15 1 2013 0 0.09 100.0 15 4 2013 0 0.10 100.0 15 7 2013 0 0.11 100.0 15 10 2013 1 20.0

This produces the output

January 15th, 2013 9 April 15th, 2013 10 July 15th, 2013 11 October 15th, 2013 20

]]>

Coupons are initialised by passing the appropriate values to the constructor

Coupon(const Date& paymentDate, Real nominal, const Date& accrualStartDate, const Date& accrualEndDate, const Date& refPeriodStart = Date(), const Date& refPeriodEnd = Date());

The parameters are pretty self explanatory, **paymentDate** is the payment date of the coupon and **nominal** is the nominal value of the coupon. The start and end of the accrual period are passed in the variables **accrualStartDate** and **accrualEndDate**. The ISMA variant of the Actual/Actual day counter will take into account a reference period to calculate the fraction of a year, which is needed to evaluate the accrued amount. This reference period is specified by **refPeriodStart** and **refPeriodEnd**. These do not have to be specified if not needed and their default values are empty **Date** objects.

Since **Coupon** indirectly inherits from the **Event** class it has to implement the **date()** method, which returns the payment date. A list of all methods allowing to read the properties are given here.

Date date() const; Real nominal() const; const Date& accrualStartDate() const; const Date& accrualEndDate() const; const Date& referencePeriodStart() const; const Date& referencePeriodEnd() const;

The **nominal()** method returns the nominal value of the coupon. The two methods **accrualStartDate()** and **accrualEndDate()** return the start date and the end date of the accrual period respectively. The reference period start date and end date are returned by the two methods **refPeriodStart()** and **refPeriodEnd()**. The **Coupon **also defines three abstract virtual methods.

virtual Real rate() const = 0; virtual DayCounter dayCounter() const = 0; virtual Rate accruedAmount(const Date&) const = 0;

The **rate()** method is intended to return the rate of the coupon and should be implemented by any concrete coupon type. The day counting convention associated with the coupon should be returned by the **dayCounter()** method. Finally, the amount accrued up to a given date should be returned by the **accruedAmount()** method.

The remainder of the methods are convenience methods that use the above methods to perform some calculations which are common to all coupons.

Time accrualPeriod() const; BigInteger accrualDays() const; Time accruedPeriod(const Date&) const; BigInteger accruedDays(const Date&) const;

All four methods use the day counter to calculate either a fraction of a year or the number of days between certain dates. The **accrualPeriod()** method gives the fraction of the year of one accrual period, i.e. between the accrual start date and the accrual end date. Similarly, the **accrualDays()** method returns the number of days in the accrual period. The **accruedPeriod()** and the **accruedDays()** methods return the fraction of a year and the number of days, respectively, between the accrual start date and the date passed as argument. If the date passed to either function does not lie within the accrual period, the functions will return zero.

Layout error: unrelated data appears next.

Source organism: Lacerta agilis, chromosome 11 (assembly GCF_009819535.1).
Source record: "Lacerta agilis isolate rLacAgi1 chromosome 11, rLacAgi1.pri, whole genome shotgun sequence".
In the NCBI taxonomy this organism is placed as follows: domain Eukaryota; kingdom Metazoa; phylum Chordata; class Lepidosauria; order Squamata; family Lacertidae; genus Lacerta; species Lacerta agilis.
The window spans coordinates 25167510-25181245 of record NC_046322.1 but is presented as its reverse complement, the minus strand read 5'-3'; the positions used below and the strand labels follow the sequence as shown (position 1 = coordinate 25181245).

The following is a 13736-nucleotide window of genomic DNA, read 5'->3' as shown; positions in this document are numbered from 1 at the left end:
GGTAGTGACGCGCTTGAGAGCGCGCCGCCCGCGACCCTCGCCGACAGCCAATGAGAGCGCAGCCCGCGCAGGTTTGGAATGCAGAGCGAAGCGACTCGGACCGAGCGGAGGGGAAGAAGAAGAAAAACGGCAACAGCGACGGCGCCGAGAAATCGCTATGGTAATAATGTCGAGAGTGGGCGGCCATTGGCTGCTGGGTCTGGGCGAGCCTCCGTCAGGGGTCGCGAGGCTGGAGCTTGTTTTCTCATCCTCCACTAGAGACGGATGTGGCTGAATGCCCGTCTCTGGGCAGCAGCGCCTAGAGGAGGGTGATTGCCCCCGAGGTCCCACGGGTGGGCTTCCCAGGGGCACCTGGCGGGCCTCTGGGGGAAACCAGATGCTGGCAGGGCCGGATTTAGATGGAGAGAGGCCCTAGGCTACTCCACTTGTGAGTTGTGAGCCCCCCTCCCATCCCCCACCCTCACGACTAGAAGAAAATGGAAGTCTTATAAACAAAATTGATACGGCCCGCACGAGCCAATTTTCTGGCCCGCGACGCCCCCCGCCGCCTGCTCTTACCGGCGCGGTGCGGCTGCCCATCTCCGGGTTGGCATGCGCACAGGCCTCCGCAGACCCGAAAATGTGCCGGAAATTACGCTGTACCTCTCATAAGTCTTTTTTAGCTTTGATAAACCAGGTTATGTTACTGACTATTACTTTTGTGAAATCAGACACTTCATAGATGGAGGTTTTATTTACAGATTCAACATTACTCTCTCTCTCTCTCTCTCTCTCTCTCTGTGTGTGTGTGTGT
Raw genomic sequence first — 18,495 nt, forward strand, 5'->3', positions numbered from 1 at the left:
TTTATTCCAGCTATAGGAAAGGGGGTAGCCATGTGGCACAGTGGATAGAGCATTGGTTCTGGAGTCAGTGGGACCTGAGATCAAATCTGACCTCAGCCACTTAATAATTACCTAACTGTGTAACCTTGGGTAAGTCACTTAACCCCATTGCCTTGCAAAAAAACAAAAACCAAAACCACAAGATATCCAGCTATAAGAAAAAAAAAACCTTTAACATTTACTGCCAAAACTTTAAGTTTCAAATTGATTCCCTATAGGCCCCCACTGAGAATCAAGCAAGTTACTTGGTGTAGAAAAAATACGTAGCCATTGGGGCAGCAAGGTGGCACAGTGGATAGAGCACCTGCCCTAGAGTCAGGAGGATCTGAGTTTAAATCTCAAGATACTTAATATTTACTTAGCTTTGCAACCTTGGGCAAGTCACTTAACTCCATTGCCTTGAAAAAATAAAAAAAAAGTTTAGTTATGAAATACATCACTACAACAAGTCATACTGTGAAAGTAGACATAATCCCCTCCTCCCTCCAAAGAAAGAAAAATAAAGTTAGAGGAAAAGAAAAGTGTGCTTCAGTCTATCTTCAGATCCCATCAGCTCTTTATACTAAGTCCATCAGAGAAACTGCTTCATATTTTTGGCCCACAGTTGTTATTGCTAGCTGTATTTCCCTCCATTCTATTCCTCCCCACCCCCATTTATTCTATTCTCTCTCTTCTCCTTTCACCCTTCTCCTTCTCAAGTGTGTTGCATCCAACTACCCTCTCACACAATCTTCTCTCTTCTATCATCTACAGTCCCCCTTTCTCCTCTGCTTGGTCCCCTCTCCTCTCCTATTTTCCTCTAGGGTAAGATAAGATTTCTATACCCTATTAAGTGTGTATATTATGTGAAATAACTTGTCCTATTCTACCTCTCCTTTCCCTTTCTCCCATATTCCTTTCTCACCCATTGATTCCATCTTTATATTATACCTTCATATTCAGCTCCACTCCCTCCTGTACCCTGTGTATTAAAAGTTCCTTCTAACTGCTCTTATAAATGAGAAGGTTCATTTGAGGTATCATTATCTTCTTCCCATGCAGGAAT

**CashFlow** inherits from the **Event** interface. The **Event::date()** method is still left as an abstract method. The method **hasOccured()** is changed so that the global setting is taken into account. The **Settings** singleton defines a method

boost::optional &Settings::includeTodaysCashFlows();

If set, this setting overrides any **includeRefDate** parameter passed to the **hasOccurred()** method.

The method that has been added to the **CashFlow** interface is the **amount()** method. The declaration is

virtual double amount() = 0;

This method should be implemented by a cash flow class to return the cash flow amount.

In addition to the above, the **CashFlow** class implements the Visitability concept. This means it has a method called **accept()** which accepts an **AcyclicVisitor**.

virtual void accept(AcyclicVisitor &v);

The visitability concept is dealt with in a separate article. Here we will only state that the **accept()** method attempts to convert the visitor into the **Visitor<CashFlow>** type using a dynamic typecast. If the cast is successful, the **visit** method of the visitor class is called.

The file **cashflow.hpp** also includes a type definition for **Leg**, a collection of cash flows.

typedef std::vector > Leg;

As an example consider the simplest cash flow class **SimpleCashFlow**. This class represents a fixed cash flow at a specific date. The constructor of this class takes a date and the amount and these values are stored internally.

SimpleCashFlow(Real amount, const Date& date);

The **date() **method is implemented to return the specified date, and the** amount() **method is implemented to return the specified amount.

Two more cash flows exist that inherit from **SimpleCashFlow** without adding any more functionality. These are the classes **Redemption** and **AmortizingPayment**.

The reason for defining these two cash flows is for visitors to distinguish between different types of cash flows. Visitation is dealt with in a separate post and an example involving these cash flows is given there. Suffice to say here that these two cash flows re-implement the **accept()** method which attempts to call the appropriate function of the visitor passed to them.